Any interested reader who browses this blog will likely conclude, that I possess an adequate quantity of large foam attractor flies for dry/dropper duty or service as a single terrestrial or stonefly adult imitation. I tie and stock fat Alberts, hippie stompers Chernobyl ants, chubby Chernobyls, and pool toy hoppers; and these serve as my mainstays throughout the year. In addition I carry a handful of Charlie boy hoppers and hopper Juans, and while not deployed as frequently as the previous list, I do resort to them during occasions, when I simply want a large buoyant fly to serve as an indicator.
|Hook||Tiemco 5262, Size 6|
|Overbody||Two strips, 2 mm foam|
|Hackle||Brown neck or saddle|
Given this abundance of foam imitations it is perhaps surprising that I was lured into producing yet another large foam attractor fly. In a recent Fly Fisherman magazine column, Charlie Craven documented the steps required to construct an Amy’s ant. I read about this fly numerous times, and several acquaintances sang its praises, so I took the plunge and produced ten during a recent session at my fly tying bench. Amy’s ant was created by Jack Dennis of Jackson, WY; and it won the famous One Fly Contest a number of years ago. Jack named the fly for his daughter, Amy, and I happen to have a daughter named Amy, so I dedicate these flies to her.
I considered tying the fly on various occasions in the past, but I was a bit intimidated by the number of materials involved. With the availability of Charlie Craven’s step by step instructions, I decided to make an attempt. I gathered my materials, and prior to initiating the process I searched on YouTube and found a Charlie Craven tying video. This was even better than the text and photos in the magazine, so I watched Charlie tie a fly from start to finish and then paused it at the end of each step, as I followed along at my vice.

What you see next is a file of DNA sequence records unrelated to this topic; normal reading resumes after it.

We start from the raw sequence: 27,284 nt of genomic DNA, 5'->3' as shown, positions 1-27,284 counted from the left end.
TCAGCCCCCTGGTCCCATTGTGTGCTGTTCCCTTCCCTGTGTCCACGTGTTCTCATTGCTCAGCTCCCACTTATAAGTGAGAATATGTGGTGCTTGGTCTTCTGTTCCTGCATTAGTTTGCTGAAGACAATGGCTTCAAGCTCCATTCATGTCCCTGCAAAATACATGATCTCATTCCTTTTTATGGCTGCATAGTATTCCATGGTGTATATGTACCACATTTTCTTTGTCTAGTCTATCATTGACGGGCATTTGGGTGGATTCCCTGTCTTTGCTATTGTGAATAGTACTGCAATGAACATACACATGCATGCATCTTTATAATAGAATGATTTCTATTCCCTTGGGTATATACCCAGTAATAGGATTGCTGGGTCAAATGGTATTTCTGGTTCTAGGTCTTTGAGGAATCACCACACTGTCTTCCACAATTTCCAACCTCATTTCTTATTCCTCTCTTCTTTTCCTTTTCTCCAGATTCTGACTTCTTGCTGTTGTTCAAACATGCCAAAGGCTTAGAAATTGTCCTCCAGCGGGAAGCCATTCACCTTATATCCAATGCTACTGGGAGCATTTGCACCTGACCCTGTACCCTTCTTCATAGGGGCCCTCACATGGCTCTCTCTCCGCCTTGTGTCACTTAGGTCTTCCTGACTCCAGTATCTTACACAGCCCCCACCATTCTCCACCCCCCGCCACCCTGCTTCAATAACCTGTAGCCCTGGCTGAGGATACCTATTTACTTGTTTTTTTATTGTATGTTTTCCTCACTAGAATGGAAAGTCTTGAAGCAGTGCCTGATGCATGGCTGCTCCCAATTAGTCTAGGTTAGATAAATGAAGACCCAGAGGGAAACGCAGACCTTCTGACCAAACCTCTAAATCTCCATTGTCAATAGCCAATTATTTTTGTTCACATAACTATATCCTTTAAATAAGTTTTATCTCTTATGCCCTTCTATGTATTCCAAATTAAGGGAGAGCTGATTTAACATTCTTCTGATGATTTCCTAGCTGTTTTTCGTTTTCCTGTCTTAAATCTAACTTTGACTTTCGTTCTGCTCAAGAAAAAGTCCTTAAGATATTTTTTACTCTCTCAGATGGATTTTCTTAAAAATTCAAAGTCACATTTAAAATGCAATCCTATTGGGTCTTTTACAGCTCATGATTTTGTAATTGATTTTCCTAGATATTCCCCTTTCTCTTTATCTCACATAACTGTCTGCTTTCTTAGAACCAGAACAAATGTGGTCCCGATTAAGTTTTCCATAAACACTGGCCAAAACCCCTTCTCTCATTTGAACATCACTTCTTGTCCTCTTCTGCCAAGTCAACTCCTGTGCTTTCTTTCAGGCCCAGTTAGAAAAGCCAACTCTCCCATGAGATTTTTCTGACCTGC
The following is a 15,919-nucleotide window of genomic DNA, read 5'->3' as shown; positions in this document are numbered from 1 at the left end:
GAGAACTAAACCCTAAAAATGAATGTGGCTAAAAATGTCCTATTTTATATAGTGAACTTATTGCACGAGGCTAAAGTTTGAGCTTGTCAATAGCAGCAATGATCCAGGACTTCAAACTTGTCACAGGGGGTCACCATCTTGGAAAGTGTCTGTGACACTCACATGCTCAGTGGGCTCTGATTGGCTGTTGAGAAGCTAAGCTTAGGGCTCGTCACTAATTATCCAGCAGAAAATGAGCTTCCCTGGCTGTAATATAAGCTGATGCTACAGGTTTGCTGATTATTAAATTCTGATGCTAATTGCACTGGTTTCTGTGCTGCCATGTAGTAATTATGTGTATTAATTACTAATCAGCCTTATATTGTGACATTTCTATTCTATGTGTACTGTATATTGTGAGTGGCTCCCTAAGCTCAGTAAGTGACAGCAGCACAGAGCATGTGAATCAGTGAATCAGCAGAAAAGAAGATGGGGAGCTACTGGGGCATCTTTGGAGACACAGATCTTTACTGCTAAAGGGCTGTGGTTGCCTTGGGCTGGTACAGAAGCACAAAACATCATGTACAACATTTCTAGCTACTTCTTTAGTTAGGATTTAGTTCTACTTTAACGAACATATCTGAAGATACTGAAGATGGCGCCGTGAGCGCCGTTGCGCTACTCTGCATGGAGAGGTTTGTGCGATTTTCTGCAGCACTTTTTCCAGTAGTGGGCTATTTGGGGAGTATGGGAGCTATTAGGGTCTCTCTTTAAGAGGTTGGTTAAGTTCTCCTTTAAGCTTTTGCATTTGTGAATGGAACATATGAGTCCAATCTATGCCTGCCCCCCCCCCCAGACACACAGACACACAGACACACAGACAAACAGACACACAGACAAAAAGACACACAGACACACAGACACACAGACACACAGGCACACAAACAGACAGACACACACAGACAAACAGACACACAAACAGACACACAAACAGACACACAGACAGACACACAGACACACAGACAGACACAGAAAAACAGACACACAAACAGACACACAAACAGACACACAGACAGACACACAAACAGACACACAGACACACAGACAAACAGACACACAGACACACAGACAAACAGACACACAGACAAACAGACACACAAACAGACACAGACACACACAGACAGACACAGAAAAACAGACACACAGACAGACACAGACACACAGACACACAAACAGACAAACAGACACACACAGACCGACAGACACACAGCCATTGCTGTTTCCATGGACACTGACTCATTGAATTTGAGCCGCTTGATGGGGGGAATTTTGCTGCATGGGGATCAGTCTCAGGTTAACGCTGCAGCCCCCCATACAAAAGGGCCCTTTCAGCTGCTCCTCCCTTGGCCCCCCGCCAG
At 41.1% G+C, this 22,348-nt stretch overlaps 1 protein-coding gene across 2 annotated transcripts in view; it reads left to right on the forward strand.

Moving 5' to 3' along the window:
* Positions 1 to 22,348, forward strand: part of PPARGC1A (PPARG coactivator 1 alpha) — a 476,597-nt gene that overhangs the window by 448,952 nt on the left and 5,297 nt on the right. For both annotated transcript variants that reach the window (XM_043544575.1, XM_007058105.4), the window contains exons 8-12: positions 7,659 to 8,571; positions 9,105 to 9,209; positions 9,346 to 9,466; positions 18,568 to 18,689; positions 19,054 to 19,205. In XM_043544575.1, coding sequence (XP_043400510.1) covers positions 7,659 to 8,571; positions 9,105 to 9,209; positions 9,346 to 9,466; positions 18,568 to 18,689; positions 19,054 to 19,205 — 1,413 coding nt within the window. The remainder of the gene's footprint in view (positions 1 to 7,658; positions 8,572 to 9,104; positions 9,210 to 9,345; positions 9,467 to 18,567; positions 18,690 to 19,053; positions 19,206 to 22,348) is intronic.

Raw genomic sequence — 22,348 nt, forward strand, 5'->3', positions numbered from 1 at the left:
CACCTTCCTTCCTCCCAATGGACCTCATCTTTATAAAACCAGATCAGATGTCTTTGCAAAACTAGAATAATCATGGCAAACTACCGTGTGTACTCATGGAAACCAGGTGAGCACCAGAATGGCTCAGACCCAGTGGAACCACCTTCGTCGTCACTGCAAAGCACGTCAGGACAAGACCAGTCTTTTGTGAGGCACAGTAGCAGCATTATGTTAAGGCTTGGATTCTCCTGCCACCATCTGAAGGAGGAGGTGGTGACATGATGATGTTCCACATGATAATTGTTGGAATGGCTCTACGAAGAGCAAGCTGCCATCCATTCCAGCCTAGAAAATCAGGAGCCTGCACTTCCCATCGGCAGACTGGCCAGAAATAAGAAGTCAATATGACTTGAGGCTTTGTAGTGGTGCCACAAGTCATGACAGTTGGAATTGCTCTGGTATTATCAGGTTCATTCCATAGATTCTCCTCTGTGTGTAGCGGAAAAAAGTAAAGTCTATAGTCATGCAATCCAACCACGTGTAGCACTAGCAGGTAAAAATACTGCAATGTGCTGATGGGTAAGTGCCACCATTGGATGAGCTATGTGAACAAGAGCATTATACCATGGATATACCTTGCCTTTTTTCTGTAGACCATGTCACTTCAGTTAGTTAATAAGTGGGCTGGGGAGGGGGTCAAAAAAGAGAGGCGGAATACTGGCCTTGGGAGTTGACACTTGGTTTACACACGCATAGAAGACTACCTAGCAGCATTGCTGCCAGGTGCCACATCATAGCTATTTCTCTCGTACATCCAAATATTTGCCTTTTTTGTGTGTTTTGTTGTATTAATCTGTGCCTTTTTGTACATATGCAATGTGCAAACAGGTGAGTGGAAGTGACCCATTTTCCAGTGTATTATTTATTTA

I am able to report, that I completed ten new Amy’s ants, and I am quite pleased with the results. I tied the first five using pink foam as the top layer, and these should be extremely visible under difficult lighting conditions. Tan and olive/brown ice dub served as the body material for the pink versions. I followed up my initial foray into Amy’s ant production with two that contained a peacock body and orange top layer, and then I added some yellow models with yellow dubbing and a yellow top foam layer. My last contribution to the Amy’s ant experiment features a gray body and a yellow top layer.
All these flies should be very visible, and I suspect, that they will be logical candidates for the top fly on a dry/dropper arrangement. I sense that they will not be as buoyant as a fat Albert or pool toy hopper, but their shape seems to mimic a large stonefly better than the fat Albert and pool toy hopper. I am anxious to experiment with my new Amy’s ants during the 2020 season.